October 04, 2002
Patriots Have Problems With Miami Heat
BY: Bob George/BosSports.net
MIAMI -- Patriots win 1985 AFC title in the Orange Bowl. In January.
Patriots win 1986 AFC East title in the Orange Bowl. In December.
Patriots win 1997 AFC East title in ProPlayer Park. In December.
The 2001 World Champion Patriots suffer their worst defeat of the season at ProPlayer Park. In October.
You won't find too many people who claim a fond feeling for the muggies. You can list the Patriots somewhere near the top of that list. As much as the Dolphins loathe having December games in northern outdoor stadia, Dolphin opponents dread the proposition of early season games in the inferno that is south Florida. Retirees seem to love this state (like the late, great Ted Williams, for example), but one has to wonder how anyone can enjoy the vast recreational activities of this state given how hot and humid it is down here.
Under normal circumstances, worrying this much about Williams would never have warranted this much concern. This is not to demean Williams' stature as an NFL back. It is to say that the Patriots have some history with Williams, and most of it is quite good.
Williams came to Foxborough last year as a member of the New Orleans Saints. The Patriots held Williams to 56 yards on 15 carries, and beat his team 34-17. Williams was hardly a factor all game long; his longest run was 14 yards, and he wasn't even the team leader in rushing (quarterback Aaron Brooks was with 65 yards). The Patriot win over the Saints was one of their most convincing of the 2001 season.
Williams has since headed across the Gulf of Mexico to the Sunshine State, and his fortunes have since gone upwards. His 460 rushing yards is second in the NFL, and is averaging 5.6 yards per carry.
What has to be keeping Bill Belichick and Romeo Crennel awake at night is the fact that LaDainian Tomlinson is number one in rushing and Priest Holmes is number three. So, in three consecutive weeks, the Patriots are facing the top three rushers in the league. The results thus far have been disastrous, and the team is 1-1 during this stretch. It makes the fact that the Patriots were able to eke out a win in overtime against Kansas City even more important and significant.
Overreacting to these numbers is possible, given that the Patriots did beat the Chiefs and this column outlined how the Patriot offense could have been more responsible for the loss versus the lack of containment on Tomlinson. The fact that the Dolphins gave up 48 points to Kansas City last week also figures prominently in the Patriot fortunes this weekend. Factor in Jay Fiedler's propensity for interceptions, and you get the ingredients for a high scoring game Sunday.
In a way, it's kind of like a balance. There are perhaps as many factors that favor the Patriots on Sunday as there are factors that favor the Dolphins. If the Patriots can withstand the oppressive Miami weather, they have a solid chance to win this game. The weather factor may yet turn out to be the key to this game.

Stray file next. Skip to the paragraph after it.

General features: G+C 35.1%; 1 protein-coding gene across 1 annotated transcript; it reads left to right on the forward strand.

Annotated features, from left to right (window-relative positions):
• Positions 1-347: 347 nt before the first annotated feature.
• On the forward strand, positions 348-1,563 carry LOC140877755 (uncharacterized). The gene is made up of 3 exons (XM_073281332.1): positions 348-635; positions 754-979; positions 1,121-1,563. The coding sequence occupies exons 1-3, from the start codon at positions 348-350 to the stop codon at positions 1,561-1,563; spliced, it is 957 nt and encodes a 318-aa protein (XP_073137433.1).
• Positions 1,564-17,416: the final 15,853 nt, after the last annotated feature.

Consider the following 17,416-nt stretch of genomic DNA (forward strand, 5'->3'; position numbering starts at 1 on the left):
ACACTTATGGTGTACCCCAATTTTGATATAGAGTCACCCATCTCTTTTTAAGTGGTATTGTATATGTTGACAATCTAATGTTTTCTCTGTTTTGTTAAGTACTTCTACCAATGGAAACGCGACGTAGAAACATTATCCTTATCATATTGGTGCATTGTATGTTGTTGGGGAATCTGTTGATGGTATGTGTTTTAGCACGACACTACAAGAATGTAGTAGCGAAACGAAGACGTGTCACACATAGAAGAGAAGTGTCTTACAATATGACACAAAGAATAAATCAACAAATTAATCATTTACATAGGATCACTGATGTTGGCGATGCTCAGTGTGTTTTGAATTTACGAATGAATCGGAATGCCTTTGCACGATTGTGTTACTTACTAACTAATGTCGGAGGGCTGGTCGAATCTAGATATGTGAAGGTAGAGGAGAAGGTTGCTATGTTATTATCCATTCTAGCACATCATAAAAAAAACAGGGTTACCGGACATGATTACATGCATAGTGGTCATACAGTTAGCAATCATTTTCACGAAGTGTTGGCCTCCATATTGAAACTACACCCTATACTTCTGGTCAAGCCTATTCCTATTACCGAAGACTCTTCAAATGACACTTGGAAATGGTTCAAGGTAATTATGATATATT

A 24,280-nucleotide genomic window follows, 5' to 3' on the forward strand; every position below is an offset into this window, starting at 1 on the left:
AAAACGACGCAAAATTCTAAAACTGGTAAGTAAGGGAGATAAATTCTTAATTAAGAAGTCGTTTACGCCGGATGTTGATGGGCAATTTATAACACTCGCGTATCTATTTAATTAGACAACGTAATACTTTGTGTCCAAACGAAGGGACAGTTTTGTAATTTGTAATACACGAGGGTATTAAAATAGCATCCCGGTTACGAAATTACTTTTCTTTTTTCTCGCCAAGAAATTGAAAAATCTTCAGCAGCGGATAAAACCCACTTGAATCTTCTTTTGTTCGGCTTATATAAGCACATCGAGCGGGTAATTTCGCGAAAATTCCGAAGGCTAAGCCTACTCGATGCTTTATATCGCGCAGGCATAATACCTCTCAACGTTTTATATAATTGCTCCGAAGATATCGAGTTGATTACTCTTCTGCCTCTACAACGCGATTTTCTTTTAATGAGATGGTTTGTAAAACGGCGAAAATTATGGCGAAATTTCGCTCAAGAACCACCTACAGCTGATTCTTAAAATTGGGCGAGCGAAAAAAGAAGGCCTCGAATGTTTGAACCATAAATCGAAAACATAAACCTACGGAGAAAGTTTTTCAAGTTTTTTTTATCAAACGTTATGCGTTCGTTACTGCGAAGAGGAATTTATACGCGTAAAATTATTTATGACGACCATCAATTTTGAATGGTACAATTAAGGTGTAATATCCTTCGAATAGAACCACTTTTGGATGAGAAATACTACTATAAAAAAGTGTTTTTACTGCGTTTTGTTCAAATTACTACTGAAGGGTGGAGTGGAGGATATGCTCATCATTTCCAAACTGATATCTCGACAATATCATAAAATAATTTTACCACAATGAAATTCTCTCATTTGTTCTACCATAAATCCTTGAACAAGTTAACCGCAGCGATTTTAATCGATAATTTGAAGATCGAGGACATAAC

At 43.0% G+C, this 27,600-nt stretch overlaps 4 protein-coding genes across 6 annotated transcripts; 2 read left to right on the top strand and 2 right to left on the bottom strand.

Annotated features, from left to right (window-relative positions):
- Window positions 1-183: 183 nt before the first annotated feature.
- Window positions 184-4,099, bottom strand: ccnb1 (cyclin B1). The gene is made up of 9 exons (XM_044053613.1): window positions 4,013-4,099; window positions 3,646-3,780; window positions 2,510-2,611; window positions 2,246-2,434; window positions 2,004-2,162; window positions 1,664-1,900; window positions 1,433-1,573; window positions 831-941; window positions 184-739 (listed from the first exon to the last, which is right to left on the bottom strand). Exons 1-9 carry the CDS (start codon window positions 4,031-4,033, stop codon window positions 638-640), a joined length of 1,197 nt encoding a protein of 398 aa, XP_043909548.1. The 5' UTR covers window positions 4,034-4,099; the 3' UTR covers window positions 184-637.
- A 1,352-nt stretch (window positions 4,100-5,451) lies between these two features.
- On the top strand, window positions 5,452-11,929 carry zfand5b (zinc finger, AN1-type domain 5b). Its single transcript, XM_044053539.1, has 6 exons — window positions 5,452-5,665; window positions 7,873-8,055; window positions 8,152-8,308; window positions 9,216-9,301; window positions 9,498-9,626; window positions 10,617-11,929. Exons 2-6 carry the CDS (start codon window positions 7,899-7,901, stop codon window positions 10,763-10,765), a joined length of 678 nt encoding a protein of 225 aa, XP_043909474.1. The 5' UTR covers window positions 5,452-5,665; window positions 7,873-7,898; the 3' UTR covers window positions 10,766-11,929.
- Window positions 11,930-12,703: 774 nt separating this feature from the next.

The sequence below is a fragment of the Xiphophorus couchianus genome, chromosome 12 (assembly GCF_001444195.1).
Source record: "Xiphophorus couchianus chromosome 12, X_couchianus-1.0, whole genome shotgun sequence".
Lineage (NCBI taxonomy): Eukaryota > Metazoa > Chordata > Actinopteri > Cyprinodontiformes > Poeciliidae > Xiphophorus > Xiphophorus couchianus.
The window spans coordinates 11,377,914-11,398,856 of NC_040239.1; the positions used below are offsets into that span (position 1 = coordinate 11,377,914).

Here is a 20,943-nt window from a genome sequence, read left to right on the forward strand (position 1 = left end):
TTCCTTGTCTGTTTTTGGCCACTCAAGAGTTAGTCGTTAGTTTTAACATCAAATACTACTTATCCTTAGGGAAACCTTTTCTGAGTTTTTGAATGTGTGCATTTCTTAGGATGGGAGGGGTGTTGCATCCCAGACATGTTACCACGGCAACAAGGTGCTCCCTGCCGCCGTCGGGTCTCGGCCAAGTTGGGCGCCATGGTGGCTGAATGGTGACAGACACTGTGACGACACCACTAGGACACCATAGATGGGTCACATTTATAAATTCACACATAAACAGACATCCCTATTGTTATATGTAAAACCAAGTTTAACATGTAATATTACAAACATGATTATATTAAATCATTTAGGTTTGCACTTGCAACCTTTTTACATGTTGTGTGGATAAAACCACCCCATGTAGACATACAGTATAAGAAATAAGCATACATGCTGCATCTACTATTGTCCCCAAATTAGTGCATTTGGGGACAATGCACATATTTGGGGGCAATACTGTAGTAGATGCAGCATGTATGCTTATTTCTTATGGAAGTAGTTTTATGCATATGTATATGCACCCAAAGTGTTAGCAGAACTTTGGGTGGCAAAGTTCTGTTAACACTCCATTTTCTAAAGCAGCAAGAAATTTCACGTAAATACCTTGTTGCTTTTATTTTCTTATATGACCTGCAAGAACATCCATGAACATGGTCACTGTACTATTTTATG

Both teams are playing against projections the last week or so. How can the Patriots stop Jerome Bettis and Curtis Martin, then proceed to literally fall down against Holmes and Tomlinson? And how can the Dolphins look so invincible for three weeks against Detroit, Indianapolis and the Jets, and then go into Kansas City and cut a stinker?
Williams may break 200 yards rushing. Tom Brady may break 400 yards passing. Either Troy Brown or Deion Branch may again threaten the Patriot receiving record. If Brady can return to his pinpoint control, no mistake passing style, and if the offensive line can block for him and keep their lightning quick defensive linemen off of Brady, the Patriots ought to be able to withstand any assault Williams might lay on them.
To repeat the mantra from the other day, the Patriots did give up 217 yards rushing to Tomlinson, and lost by only seven points on the road. There is no reason to expect anything less from the Patriots on Sunday.
Except for that dadblasted humidity.
The weather in San Diego was partly cloudy, warm and dry. That city is often hailed as having the best weather in the USA. Whatever advantage the Patriots have offensively over the Dolphins, the humid weather will negate that advantage. The homefield advantage will carry Williams and his mates, and he will likely make great hay against the Patriots.
In preparation for this eventuality, it behooves Belichick and Crennel to come up with a way to bring back the solid run defense. Run stoppers like Lawyer Milloy, Tedi Bruschi and Ted Johnson are in a bit of a slump right now. The defense has been letting too many players slip out of tackles, and Belichick this week stressed the need to return to basics.
One player who needs to come up big is Richard Seymour. He, like many others, had a rather bad game Sunday at San Diego. He needs to cause disruption in the middle and force Williams to go to the outside, where Bruschi and Roman Phifer must then pick up their games and be ready to cover and contain.
One other area the Patriots really must address is their susceptibility to bite on fake reverses and fake end arounds. Both Kansas City and San Diego used this play with great effectiveness, and most every time it froze Patriot defenders and prevented them from exploding to the ball carrier. Keeping the end defenders at home will help a bit, but the Patriots also need to blitz more from the outside and keep this in the back of their heads as they rush.
This being a division game, the Patriots won't have any trouble getting up for this contest. There should be no lack of effort out there. The only thing lacking will be stamina, if the weather acts like the name of the local basketball team.
And Patriot Nation hopes that the only use of the word "mourning" will continue to apply to someone named Zo.
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